Need More Help?
If you’re definitely writing a resume, also check out my article on Hobbies Interests to Put on Resumes. And for intensive guidance in writing your CV, I recommend the books, How to Write a CV and Cover Letter and The 7 Second CV.
Once you’re fully confident your resume or CV is perfect, we can also assist with full details on specific application processes of US-based companies. Our database has everything from Popeyes Chicken Application to ABF Freight System Application to The Ritz Carlton Application. Just type your dream employer into our search box. You’ll probably find it!
But regardless of what your dream company might be, my top recommendation is to start preparing yourself right now for potential questions that will likely come up in almost any company interview. Read my comprehensive articles on Answering Tell Me About Yourself in Interview, responding to the questions Why Do You Want to Work Here? and Why We Should Hire You?
In terms of valuable resources to own for interviewing like a pro, check out Answering Tough Interview Questions For Dummies, How to Create Positive Impressions, and Interview Like A Pro.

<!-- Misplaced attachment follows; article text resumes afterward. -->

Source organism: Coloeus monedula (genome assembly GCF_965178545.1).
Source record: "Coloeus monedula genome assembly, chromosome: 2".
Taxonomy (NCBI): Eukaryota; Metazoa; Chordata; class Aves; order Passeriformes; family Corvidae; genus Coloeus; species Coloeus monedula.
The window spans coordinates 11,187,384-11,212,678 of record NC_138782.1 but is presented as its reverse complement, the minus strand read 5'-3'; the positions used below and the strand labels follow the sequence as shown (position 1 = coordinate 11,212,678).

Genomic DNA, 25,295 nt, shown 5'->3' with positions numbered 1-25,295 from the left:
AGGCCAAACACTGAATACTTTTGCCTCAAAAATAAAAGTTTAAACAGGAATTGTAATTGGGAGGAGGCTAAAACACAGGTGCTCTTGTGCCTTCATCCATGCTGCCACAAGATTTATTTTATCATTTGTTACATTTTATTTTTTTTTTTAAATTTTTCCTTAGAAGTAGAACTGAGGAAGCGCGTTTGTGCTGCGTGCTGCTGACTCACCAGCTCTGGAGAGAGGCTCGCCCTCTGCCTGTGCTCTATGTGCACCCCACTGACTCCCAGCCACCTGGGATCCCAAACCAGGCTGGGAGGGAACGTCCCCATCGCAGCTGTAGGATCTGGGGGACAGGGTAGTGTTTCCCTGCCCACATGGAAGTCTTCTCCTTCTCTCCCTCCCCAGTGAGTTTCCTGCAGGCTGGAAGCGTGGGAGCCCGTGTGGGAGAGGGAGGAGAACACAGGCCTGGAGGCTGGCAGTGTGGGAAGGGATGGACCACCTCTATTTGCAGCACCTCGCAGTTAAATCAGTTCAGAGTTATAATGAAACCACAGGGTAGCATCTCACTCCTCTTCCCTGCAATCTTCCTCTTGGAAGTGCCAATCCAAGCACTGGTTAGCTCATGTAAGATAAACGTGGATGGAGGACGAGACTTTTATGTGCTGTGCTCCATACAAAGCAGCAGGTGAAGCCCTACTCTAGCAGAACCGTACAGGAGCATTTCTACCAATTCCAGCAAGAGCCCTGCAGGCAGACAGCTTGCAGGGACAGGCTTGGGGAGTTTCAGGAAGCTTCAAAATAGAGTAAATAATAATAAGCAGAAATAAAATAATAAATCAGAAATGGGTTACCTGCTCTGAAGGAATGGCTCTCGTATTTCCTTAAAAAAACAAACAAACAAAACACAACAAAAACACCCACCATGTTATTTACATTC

OK, back to today’s topic…
Now You Know The Difference Between a CV vs. Resume
Most companies use either the term CV or resume, depending on where they are located.
When you’re applying for a particular job, pay close attention to which term they use. You can take your cue from the job description, as you will be asked to send either a resume or CV.
However, no matter whether you choose to create a CV or resume, it is essential to tailor it to the specific job. Instead of simply sending a generic CV or resume, make sure you include relevant job experience and other details. This indicates to employers that you have considered the needs of the company and are the right candidate for them.
Happy job hunting!